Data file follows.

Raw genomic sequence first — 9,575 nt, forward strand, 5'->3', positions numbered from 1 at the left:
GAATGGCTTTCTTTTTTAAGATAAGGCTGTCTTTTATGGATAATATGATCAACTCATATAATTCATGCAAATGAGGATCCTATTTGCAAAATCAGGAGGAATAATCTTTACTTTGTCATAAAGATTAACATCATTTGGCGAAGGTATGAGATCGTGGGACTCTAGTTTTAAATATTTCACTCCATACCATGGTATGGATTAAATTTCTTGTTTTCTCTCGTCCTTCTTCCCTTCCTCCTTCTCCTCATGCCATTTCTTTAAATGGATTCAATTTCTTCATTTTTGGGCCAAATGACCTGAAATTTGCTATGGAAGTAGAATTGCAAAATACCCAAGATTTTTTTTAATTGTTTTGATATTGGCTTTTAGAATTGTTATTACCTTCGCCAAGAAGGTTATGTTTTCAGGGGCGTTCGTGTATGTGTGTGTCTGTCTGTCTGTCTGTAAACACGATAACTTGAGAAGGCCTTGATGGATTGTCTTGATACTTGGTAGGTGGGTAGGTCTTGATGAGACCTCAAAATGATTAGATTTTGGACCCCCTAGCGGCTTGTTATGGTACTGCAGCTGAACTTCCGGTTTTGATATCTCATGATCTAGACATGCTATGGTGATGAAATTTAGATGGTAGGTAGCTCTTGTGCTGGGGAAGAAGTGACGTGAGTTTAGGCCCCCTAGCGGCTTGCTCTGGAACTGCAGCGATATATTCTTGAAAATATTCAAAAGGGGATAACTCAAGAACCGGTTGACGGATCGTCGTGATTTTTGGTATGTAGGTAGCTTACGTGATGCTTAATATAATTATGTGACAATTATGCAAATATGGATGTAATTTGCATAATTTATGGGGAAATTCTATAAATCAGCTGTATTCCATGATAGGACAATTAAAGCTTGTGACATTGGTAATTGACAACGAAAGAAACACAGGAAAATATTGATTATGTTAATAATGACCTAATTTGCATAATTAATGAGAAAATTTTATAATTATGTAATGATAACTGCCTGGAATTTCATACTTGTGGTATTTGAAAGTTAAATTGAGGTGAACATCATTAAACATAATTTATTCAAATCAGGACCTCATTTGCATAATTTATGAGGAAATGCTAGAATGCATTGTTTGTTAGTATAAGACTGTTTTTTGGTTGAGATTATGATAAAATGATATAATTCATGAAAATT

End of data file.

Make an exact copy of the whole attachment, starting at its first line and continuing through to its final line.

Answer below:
Raw genomic sequence first — 9,575 nt, forward strand, 5'->3', positions numbered from 1 at the left:
GAATGGCTTTCTTTTTTAAGATAAGGCTGTCTTTTATGGATAATATGATCAACTCATATAATTCATGCAAATGAGGATCCTATTTGCAAAATCAGGAGGAATAATCTTTACTTTGTCATAAAGATTAACATCATTTGGCGAAGGTATGAGATCGTGGGACTCTAGTTTTAAATATTTCACTCCATACCATGGTATGGATTAAATTTCTTGTTTTCTCTCGTCCTTCTTCCCTTCCTCCTTCTCCTCATGCCATTTCTTTAAATGGATTCAATTTCTTCATTTTTGGGCCAAATGACCTGAAATTTGCTATGGAAGTAGAATTGCAAAATACCCAAGATTTTTTTTAATTGTTTTGATATTGGCTTTTAGAATTGTTATTACCTTCGCCAAGAAGGTTATGTTTTCAGGGGCGTTCGTGTATGTGTGTGTCTGTCTGTCTGTCTGTAAACACGATAACTTGAGAAGGCCTTGATGGATTGTCTTGATACTTGGTAGGTGGGTAGGTCTTGATGAGACCTCAAAATGATTAGATTTTGGACCCCCTAGCGGCTTGTTATGGTACTGCAGCTGAACTTCCGGTTTTGATATCTCATGATCTAGACATGCTATGGTGATGAAATTTAGATGGTAGGTAGCTCTTGTGCTGGGGAAGAAGTGACGTGAGTTTAGGCCCCCTAGCGGCTTGCTCTGGAACTGCAGCGATATATTCTTGAAAATATTCAAAAGGGGATAACTCAAGAACCGGTTGACGGATCGTCGTGATTTTTGGTATGTAGGTAGCTTACGTGATGCTTAATATAATTATGTGACAATTATGCAAATATGGATGTAATTTGCATAATTTATGGGGAAATTCTATAAATCAGCTGTATTCCATGATAGGACAATTAAAGCTTGTGACATTGGTAATTGACAACGAAAGAAACACAGGAAAATATTGATTATGTTAATAATGACCTAATTTGCATAATTAATGAGAAAATTTTATAATTATGTAATGATAACTGCCTGGAATTTCATACTTGTGGTATTTGAAAGTTAAATTGAGGTGAACATCATTAAACATAATTTATTCAAATCAGGACCTCATTTGCATAATTTATGAGGAAATGCTAGAATGCATTGTTTGTTAGTATAAGACTGTTTTTTGGTTGAGATTATGATAAAATGATATAATTCATGAAAATT